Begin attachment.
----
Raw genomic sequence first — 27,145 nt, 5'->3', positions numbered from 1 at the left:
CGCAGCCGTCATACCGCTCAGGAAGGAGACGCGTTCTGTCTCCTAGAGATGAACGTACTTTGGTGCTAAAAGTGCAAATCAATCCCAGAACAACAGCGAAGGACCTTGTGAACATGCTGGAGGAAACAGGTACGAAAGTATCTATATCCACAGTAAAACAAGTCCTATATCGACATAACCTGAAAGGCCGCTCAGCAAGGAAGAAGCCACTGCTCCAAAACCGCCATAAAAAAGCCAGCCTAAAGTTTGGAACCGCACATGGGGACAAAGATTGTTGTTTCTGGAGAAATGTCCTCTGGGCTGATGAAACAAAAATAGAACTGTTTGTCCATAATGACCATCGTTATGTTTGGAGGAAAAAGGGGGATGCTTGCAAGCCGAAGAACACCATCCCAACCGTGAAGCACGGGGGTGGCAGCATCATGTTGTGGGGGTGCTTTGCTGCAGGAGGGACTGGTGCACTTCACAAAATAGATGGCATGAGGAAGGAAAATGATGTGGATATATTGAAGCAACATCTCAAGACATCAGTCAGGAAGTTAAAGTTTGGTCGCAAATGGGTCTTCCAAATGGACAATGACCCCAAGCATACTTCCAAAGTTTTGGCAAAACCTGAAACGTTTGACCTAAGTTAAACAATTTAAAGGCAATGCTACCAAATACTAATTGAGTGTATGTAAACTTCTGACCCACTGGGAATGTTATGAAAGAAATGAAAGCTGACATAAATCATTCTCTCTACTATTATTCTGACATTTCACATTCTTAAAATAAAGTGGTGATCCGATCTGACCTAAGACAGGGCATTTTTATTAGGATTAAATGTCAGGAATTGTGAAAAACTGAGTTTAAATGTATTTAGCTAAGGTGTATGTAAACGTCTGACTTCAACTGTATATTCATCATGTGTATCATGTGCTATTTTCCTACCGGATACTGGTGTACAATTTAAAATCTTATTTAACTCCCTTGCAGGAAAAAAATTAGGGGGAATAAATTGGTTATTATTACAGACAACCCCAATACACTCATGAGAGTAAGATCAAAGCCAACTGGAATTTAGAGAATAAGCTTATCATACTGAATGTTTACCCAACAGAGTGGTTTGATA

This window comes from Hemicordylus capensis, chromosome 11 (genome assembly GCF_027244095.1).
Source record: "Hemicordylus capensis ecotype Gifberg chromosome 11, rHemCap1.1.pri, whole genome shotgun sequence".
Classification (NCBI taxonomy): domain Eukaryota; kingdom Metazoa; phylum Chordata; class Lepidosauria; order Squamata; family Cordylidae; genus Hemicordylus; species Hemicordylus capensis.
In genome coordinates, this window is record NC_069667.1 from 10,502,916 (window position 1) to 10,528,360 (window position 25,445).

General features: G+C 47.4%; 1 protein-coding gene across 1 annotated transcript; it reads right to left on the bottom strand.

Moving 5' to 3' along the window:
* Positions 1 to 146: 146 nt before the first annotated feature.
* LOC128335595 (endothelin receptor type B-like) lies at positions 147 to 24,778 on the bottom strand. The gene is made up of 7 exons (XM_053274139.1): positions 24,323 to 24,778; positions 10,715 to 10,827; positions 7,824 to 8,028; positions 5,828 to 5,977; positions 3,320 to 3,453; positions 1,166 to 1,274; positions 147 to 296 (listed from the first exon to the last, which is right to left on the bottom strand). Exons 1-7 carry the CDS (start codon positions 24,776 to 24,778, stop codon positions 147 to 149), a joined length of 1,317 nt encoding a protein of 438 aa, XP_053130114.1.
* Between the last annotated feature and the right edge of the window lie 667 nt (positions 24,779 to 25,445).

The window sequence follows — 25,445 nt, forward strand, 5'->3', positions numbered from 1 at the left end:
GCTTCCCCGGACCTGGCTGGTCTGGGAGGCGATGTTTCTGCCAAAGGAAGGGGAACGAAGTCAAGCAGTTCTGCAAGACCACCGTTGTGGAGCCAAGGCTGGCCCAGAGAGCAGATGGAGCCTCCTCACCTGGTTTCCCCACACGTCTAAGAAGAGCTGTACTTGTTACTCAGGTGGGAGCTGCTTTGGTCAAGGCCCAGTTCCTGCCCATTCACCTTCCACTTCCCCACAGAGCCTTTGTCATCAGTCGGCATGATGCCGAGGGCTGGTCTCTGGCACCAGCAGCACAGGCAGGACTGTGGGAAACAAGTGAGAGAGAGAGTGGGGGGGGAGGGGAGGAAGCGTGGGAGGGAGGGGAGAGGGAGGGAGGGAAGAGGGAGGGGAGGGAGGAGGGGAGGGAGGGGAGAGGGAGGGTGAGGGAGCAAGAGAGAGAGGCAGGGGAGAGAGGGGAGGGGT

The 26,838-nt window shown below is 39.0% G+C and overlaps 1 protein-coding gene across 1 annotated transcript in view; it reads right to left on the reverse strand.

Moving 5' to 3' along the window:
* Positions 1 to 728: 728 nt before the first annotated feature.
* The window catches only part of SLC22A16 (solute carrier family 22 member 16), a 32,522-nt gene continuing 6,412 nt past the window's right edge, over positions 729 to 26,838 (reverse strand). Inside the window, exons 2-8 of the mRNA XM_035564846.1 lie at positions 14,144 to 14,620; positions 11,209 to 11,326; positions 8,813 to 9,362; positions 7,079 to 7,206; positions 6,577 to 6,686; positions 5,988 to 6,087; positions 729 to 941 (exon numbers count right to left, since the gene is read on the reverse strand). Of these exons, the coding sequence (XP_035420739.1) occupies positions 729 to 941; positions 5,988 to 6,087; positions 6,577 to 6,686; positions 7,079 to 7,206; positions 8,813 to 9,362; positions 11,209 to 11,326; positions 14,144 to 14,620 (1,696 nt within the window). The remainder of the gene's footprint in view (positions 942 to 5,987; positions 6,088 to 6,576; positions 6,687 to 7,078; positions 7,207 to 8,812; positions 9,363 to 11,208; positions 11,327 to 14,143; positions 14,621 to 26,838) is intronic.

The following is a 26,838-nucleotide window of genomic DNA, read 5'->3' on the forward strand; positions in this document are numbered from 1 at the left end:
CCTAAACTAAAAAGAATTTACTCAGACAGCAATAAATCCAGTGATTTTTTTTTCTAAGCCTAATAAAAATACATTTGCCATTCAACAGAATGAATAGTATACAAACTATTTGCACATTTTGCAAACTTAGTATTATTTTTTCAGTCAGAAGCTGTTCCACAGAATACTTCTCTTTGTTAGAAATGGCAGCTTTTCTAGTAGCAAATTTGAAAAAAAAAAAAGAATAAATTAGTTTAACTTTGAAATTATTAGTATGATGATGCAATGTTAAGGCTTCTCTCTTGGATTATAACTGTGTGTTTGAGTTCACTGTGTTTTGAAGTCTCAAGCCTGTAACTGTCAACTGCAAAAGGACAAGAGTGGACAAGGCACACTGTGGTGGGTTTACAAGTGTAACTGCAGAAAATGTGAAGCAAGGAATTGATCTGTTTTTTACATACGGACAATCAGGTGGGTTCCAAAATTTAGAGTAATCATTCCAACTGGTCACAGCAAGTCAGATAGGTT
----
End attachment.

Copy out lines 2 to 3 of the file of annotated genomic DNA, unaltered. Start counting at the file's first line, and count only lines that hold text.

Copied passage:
CGCAGCCGTCATACCGCTCAGGAAGGAGACGCGTTCTGTCTCCTAGAGATGAACGTACTTTGGTGCTAAAAGTGCAAATCAATCCCAGAACAACAGCGAAGGACCTTGTGAACATGCTGGAGGAAACAGGTACGAAAGTATCTATATCCACAGTAAAACAAGTCCTATATCGACATAACCTGAAAGGCCGCTCAGCAAGGAAGAAGCCACTGCTCCAAAACCGCCATAAAAAAGCCAGCCTAAAGTTTGGAACCGCACATGGGGACAAAGATTGTTGTTTCTGGAGAAATGTCCTCTGGGCTGATGAAACAAAAATAGAACTGTTTGTCCATAATGACCATCGTTATGTTTGGAGGAAAAAGGGGGATGCTTGCAAGCCGAAGAACACCATCCCAACCGTGAAGCACGGGGGTGGCAGCATCATGTTGTGGGGGTGCTTTGCTGCAGGAGGGACTGGTGCACTTCACAAAATAGATGGCATGAGGAAGGAAAATGATGTGGATATATTGAAGCAACATCTCAAGACATCAGTCAGGAAGTTAAAGTTTGGTCGCAAATGGGTCTTCCAAATGGACAATGACCCCAAGCATACTTCCAAAGTTTTGGCAAAACCTGAAACGTTTGACCTAAGTTAAACAATTTAAAGGCAATGCTACCAAATACTAATTGAGTGTATGTAAACTTCTGACCCACTGGGAATGTTATGAAAGAAATGAAAGCTGACATAAATCATTCTCTCTACTATTATTCTGACATTTCACATTCTTAAAATAAAGTGGTGATCCGATCTGACCTAAGACAGGGCATTTTTATTAGGATTAAATGTCAGGAATTGTGAAAAACTGAGTTTAAATGTATTTAGCTAAGGTGTATGTAAACGTCTGACTTCAACTGTATATTCATCATGTGTATCATGTGCTATTTTCCTACCGGATACTGGTGTACAATTTAAAATCTTATTTAACTCCCTTGCAGGAAAAAAATTAGGGGGAATAAATTGGTTATTATTACAGACAACCCCAATACACTCATGAGAGTAAGATCAAAGCCAACTGGAATTTAGAGAATAAGCTTATCATACTGAATGTTTACCCAACAGAGTGGTTTGATA

This window comes from Hemicordylus capensis, chromosome 11 (genome assembly GCF_027244095.1).